Clear communication with your sitter is key to a safe and successful caregiving experience for both your family and your sitter. There’s a lot to think about when transitioning a new person into the mix, so we’ve put together a list of safety considerations to cover with your sitter.
Every family has a few group rules—make sure your sitter is in-the-know. These could be anything from where food can (or can’t) be eaten in the house, to language that isn’t allowed to be used. It’s important for your sitter to be able to smoothly transition into your unique family environment.
Do any of your kids have allergies? Is anyone taking regular medication? Are there any specific nutritional needs your kids have? Where are basic First Aid supplies located in your home? Filling your sitter in on these basic health needs will help ensure that your kids are in good hands.
Contact Numbers & Expectations
Providing the standard list of names and numbers is a great practice. Go a set further and include your communication expectations along with this list. What are the situations in which you’d like the sitter to call/text you? What situations are better left for mentioning after you get home? Instructing the sitter on how exactly to communicate with you about your kids will set you both up for a positive relationship.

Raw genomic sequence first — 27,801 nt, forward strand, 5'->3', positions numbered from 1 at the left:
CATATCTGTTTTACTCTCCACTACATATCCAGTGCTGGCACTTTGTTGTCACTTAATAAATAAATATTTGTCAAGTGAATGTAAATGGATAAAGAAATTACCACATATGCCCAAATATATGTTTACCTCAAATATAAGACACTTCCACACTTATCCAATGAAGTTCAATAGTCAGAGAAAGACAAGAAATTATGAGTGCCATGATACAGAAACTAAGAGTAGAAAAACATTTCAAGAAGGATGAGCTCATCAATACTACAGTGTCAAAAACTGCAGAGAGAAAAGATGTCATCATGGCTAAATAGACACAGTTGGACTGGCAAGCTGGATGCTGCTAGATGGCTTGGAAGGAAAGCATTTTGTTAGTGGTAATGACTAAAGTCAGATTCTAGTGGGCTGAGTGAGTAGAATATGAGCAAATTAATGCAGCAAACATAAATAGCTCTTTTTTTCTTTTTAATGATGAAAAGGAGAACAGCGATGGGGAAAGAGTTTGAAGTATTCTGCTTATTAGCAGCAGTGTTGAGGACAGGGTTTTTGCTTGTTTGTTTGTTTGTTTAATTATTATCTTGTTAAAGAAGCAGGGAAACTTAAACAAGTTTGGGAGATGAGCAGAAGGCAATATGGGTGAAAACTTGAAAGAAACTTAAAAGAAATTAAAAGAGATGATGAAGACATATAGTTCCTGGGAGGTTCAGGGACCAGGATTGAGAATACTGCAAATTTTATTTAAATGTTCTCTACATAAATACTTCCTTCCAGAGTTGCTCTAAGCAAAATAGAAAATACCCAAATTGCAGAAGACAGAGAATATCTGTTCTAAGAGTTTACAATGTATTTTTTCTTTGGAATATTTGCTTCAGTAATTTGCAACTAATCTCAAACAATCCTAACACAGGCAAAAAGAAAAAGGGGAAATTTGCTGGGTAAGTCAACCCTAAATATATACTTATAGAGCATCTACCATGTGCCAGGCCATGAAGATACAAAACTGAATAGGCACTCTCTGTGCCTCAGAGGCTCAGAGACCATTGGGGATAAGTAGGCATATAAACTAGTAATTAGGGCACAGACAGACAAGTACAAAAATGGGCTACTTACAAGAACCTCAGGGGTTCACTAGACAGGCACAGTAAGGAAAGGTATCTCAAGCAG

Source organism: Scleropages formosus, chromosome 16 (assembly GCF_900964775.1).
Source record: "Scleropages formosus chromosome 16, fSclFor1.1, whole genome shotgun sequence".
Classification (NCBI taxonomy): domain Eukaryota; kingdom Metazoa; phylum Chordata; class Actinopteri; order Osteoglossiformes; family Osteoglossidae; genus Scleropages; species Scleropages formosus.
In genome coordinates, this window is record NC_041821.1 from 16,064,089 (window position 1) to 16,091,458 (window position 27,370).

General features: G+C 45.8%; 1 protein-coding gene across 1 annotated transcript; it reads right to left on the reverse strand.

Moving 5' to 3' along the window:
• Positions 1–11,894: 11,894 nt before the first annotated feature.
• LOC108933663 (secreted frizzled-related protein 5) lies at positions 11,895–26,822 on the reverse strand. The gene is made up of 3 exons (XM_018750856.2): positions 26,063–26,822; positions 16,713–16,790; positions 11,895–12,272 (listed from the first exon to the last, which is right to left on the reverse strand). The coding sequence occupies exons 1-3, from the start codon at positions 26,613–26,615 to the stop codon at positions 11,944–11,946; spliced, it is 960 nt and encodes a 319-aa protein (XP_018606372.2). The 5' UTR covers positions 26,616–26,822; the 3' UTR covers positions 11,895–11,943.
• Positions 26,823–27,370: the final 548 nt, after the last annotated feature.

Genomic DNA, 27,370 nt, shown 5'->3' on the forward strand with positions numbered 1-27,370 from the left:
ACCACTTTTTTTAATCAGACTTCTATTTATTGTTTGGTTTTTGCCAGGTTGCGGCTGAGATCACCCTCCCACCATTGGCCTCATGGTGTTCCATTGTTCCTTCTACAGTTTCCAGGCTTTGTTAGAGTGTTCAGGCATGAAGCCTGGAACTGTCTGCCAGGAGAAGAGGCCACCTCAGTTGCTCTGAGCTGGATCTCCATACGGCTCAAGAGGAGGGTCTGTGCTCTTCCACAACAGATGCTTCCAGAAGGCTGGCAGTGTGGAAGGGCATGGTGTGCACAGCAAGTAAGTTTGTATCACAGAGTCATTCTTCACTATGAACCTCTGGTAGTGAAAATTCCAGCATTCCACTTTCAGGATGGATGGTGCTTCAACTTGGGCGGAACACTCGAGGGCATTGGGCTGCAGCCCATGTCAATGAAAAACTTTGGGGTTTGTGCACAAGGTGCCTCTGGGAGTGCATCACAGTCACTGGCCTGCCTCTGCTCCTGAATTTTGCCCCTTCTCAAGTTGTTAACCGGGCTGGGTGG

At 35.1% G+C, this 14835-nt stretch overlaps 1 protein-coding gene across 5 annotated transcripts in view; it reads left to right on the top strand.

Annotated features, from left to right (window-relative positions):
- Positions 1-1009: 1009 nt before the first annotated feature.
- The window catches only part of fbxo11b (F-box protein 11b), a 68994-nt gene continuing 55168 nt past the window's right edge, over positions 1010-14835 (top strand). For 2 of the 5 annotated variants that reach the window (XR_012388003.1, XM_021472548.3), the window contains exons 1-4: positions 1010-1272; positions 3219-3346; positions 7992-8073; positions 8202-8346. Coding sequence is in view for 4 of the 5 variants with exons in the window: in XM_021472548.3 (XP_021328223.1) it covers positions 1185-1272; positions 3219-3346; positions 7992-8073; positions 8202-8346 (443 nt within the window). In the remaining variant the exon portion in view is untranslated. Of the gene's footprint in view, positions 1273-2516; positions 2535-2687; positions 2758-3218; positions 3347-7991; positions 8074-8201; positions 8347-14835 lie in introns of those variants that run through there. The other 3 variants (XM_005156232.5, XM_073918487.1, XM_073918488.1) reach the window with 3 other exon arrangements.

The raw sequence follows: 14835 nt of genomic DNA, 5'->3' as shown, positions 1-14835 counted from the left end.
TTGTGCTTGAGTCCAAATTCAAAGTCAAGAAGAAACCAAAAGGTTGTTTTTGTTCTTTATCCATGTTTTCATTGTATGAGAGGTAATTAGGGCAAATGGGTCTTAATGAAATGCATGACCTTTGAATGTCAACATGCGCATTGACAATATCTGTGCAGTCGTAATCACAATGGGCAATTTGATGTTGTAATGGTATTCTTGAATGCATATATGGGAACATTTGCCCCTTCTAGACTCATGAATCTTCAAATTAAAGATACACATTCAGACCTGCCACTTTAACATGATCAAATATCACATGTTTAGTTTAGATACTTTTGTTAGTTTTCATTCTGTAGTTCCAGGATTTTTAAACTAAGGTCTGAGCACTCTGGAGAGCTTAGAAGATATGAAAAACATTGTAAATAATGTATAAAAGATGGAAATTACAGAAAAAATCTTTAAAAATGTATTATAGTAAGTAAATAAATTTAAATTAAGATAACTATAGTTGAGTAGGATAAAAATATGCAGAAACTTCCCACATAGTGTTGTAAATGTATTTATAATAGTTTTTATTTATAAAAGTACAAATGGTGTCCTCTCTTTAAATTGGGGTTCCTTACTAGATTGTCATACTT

They aren’t fun to imagine, but emergency situations could happen while your sitter is in the care of your kids. Thinking through what you would want your sitter to do in advance will allow them to act decisively on your behalf, when necessary. This is important for the entire family to know too.
Does your sitter know First Aid or CPR? The Heimlich Maneuver? Even if your sitter has had experience with these trainings, it never hurts to have a refresher course. You could make a family outing of it and all participate together—setting a great example for your kids about safety and awareness. Here’s a list of options to get you started.
Keeping your kids safe and healthy is your number one priority. Talking with your sitter about safety isn’t meant to be a fearful experience, but rather a way to give you both added confidence while your kids are in their care.